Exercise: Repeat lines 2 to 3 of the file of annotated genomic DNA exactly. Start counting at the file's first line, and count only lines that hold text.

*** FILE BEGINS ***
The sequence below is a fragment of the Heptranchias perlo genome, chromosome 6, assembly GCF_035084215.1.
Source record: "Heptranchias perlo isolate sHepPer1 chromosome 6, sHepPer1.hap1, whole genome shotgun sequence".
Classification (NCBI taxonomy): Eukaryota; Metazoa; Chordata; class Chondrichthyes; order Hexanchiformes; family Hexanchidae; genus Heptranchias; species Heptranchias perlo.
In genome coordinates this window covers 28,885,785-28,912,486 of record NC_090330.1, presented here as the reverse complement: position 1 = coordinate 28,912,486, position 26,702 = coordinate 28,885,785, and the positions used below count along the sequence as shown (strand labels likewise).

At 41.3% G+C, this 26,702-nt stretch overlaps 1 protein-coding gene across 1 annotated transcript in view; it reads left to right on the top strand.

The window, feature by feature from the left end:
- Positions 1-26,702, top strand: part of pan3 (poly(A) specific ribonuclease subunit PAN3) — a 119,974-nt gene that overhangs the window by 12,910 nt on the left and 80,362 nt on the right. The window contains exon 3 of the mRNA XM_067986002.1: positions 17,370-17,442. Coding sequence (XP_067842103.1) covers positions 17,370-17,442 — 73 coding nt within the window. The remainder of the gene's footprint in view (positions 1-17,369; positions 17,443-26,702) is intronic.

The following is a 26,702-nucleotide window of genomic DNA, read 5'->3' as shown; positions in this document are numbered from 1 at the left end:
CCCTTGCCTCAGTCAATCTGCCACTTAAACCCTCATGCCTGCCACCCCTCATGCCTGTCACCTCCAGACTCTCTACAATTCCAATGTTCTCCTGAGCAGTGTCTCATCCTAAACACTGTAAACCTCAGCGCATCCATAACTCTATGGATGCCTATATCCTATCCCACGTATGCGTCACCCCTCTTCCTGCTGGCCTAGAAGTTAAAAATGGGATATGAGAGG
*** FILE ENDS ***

Source record: "Heptranchias perlo isolate sHepPer1 chromosome 6, sHepPer1.hap1, whole genome shotgun sequence".
Classification (NCBI taxonomy): Eukaryota; Metazoa; Chordata; class Chondrichthyes; order Hexanchiformes; family Hexanchidae; genus Heptranchias; species Heptranchias perlo.